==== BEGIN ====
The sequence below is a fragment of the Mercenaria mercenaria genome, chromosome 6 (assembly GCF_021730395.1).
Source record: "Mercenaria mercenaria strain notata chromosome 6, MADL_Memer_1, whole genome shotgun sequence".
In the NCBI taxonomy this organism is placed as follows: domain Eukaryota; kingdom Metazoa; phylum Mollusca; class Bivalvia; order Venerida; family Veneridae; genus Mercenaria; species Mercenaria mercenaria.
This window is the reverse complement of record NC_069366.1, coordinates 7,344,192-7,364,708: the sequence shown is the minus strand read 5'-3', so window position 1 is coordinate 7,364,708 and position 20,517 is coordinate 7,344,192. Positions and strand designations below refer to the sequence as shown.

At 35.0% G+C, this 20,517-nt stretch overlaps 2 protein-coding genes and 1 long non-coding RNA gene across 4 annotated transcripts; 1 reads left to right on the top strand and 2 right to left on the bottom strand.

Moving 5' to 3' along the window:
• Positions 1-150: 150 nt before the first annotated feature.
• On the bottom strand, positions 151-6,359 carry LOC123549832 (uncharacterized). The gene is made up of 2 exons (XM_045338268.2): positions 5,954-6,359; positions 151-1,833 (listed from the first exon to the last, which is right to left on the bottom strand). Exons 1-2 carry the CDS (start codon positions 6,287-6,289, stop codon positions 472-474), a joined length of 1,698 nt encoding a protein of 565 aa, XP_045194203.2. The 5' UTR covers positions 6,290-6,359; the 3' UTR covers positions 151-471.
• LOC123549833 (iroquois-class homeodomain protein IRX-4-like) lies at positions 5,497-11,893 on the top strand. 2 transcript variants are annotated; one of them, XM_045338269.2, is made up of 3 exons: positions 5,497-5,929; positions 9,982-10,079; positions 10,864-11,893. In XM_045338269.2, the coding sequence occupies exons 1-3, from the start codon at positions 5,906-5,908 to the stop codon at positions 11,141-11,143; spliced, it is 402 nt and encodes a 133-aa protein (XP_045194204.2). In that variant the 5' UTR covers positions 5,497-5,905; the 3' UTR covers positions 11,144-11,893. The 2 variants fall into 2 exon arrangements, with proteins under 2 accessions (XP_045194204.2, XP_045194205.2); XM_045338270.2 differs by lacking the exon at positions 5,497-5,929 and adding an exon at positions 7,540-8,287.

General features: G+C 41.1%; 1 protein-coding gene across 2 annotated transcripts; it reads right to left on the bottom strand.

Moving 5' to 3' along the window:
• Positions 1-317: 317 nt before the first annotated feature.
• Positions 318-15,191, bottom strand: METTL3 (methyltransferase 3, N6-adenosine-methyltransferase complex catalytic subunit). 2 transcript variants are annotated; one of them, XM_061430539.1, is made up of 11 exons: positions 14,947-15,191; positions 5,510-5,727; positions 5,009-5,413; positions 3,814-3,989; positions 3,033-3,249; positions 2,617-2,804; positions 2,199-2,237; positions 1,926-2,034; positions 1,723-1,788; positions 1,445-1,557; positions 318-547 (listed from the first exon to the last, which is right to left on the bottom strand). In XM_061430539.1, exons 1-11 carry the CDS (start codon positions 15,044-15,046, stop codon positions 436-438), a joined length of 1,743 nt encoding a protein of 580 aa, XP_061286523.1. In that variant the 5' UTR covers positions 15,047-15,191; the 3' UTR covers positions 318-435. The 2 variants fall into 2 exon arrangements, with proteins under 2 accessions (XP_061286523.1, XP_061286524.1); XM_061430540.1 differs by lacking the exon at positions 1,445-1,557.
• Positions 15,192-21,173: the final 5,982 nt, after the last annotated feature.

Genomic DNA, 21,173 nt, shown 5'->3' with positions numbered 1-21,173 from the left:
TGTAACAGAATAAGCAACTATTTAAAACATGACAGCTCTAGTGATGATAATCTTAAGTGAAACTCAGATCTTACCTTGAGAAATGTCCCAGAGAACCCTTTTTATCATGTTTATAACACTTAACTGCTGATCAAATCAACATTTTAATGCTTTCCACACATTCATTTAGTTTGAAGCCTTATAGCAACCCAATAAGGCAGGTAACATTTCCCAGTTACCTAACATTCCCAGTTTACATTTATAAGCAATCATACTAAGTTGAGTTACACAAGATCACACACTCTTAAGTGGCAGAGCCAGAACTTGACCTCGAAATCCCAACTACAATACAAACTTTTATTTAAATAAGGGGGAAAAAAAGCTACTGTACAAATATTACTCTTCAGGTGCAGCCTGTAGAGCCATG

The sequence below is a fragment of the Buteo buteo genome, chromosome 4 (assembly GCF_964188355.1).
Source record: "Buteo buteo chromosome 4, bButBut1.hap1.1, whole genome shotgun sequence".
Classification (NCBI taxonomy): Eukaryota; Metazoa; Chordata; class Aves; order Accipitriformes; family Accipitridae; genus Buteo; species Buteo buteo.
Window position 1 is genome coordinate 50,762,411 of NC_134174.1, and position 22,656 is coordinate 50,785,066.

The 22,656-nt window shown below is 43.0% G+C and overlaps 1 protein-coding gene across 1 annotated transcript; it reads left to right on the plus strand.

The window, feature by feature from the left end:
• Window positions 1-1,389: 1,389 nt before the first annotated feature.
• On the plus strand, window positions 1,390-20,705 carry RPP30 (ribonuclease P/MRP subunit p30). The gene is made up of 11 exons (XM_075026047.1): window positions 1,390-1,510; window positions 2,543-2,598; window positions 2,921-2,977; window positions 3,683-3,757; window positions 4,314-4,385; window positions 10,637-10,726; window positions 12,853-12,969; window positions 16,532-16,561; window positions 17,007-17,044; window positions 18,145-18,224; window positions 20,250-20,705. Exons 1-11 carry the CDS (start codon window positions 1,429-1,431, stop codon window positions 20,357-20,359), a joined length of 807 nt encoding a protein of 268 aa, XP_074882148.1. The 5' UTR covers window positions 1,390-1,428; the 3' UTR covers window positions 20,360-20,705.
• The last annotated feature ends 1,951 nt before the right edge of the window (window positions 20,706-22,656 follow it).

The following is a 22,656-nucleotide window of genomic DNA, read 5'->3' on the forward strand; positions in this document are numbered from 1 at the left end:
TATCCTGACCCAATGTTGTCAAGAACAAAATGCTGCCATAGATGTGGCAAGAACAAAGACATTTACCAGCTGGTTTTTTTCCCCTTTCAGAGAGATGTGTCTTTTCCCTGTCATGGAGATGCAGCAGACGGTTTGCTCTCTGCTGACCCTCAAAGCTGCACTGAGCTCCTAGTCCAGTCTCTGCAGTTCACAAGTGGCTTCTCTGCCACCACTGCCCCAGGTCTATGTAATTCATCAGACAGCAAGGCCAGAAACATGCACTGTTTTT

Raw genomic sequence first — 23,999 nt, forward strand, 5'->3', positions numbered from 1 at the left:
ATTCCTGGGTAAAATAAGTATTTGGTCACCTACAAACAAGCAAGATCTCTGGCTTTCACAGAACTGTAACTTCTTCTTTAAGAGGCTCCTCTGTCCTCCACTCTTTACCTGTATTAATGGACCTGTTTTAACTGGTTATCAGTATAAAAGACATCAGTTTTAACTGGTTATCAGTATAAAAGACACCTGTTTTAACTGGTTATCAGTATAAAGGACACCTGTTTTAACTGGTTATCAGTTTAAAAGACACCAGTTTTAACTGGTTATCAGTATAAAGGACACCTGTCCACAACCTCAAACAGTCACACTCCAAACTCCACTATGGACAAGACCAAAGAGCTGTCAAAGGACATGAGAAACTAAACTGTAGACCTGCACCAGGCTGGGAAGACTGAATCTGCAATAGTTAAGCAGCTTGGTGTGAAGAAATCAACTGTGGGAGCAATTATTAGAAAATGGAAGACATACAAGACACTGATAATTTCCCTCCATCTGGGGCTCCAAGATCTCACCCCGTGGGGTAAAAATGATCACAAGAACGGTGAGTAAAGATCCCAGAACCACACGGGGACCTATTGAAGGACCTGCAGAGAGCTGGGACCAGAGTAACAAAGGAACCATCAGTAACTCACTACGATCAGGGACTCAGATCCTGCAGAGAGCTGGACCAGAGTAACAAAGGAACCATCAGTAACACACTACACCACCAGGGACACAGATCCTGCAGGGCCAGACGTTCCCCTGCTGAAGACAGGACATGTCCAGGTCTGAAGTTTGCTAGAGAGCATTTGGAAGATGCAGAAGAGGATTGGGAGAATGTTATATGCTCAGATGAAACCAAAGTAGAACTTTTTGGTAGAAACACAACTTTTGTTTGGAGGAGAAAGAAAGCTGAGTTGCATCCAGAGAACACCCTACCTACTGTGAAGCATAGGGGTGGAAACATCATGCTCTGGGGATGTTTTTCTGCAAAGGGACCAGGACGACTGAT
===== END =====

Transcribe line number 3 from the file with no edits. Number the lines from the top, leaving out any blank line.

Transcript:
In the NCBI taxonomy this organism is placed as follows: domain Eukaryota; kingdom Metazoa; phylum Mollusca; class Bivalvia; order Venerida; family Veneridae; genus Mercenaria; species Mercenaria mercenaria.